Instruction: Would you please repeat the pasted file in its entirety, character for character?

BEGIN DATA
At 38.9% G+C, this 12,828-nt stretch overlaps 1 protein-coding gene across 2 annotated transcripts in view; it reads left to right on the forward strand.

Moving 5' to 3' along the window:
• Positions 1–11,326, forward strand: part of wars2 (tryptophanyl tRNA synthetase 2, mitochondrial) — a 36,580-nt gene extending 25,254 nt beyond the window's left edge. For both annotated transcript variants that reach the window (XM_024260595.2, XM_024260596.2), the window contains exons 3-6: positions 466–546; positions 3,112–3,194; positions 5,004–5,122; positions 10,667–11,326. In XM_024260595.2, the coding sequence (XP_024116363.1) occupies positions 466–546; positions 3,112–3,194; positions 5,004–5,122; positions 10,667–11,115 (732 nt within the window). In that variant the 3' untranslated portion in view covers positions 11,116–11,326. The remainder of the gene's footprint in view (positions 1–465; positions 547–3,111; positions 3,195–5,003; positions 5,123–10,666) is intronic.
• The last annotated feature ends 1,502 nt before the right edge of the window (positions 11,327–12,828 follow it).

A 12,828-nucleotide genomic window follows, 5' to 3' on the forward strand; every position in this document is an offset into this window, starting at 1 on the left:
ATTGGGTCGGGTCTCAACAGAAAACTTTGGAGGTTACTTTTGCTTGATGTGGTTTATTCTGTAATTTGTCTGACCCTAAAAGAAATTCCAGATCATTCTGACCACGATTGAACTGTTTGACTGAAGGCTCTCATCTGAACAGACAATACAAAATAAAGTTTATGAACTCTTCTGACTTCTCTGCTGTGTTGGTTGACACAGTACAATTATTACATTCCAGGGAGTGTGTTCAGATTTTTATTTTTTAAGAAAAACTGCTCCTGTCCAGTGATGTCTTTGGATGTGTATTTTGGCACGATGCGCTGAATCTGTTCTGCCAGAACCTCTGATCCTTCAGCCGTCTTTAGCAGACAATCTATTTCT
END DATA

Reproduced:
At 38.9% G+C, this 12,828-nt stretch overlaps 1 protein-coding gene across 2 annotated transcripts in view; it reads left to right on the forward strand.

Moving 5' to 3' along the window:
• Positions 1–11,326, forward strand: part of wars2 (tryptophanyl tRNA synthetase 2, mitochondrial) — a 36,580-nt gene extending 25,254 nt beyond the window's left edge. For both annotated transcript variants that reach the window (XM_024260595.2, XM_024260596.2), the window contains exons 3-6: positions 466–546; positions 3,112–3,194; positions 5,004–5,122; positions 10,667–11,326. In XM_024260595.2, the coding sequence (XP_024116363.1) occupies positions 466–546; positions 3,112–3,194; positions 5,004–5,122; positions 10,667–11,115 (732 nt within the window). In that variant the 3' untranslated portion in view covers positions 11,116–11,326. The remainder of the gene's footprint in view (positions 1–465; positions 547–3,111; positions 3,195–5,003; positions 5,123–10,666) is intronic.
• The last annotated feature ends 1,502 nt before the right edge of the window (positions 11,327–12,828 follow it).

A 12,828-nucleotide genomic window follows, 5' to 3' on the forward strand; every position in this document is an offset into this window, starting at 1 on the left:
ATTGGGTCGGGTCTCAACAGAAAACTTTGGAGGTTACTTTTGCTTGATGTGGTTTATTCTGTAATTTGTCTGACCCTAAAAGAAATTCCAGATCATTCTGACCACGATTGAACTGTTTGACTGAAGGCTCTCATCTGAACAGACAATACAAAATAAAGTTTATGAACTCTTCTGACTTCTCTGCTGTGTTGGTTGACACAGTACAATTATTACATTCCAGGGAGTGTGTTCAGATTTTTATTTTTTAAGAAAAACTGCTCCTGTCCAGTGATGTCTTTGGATGTGTATTTTGGCACGATGCGCTGAATCTGTTCTGCCAGAACCTCTGATCCTTCAGCCGTCTTTAGCAGACAATCTATTTCT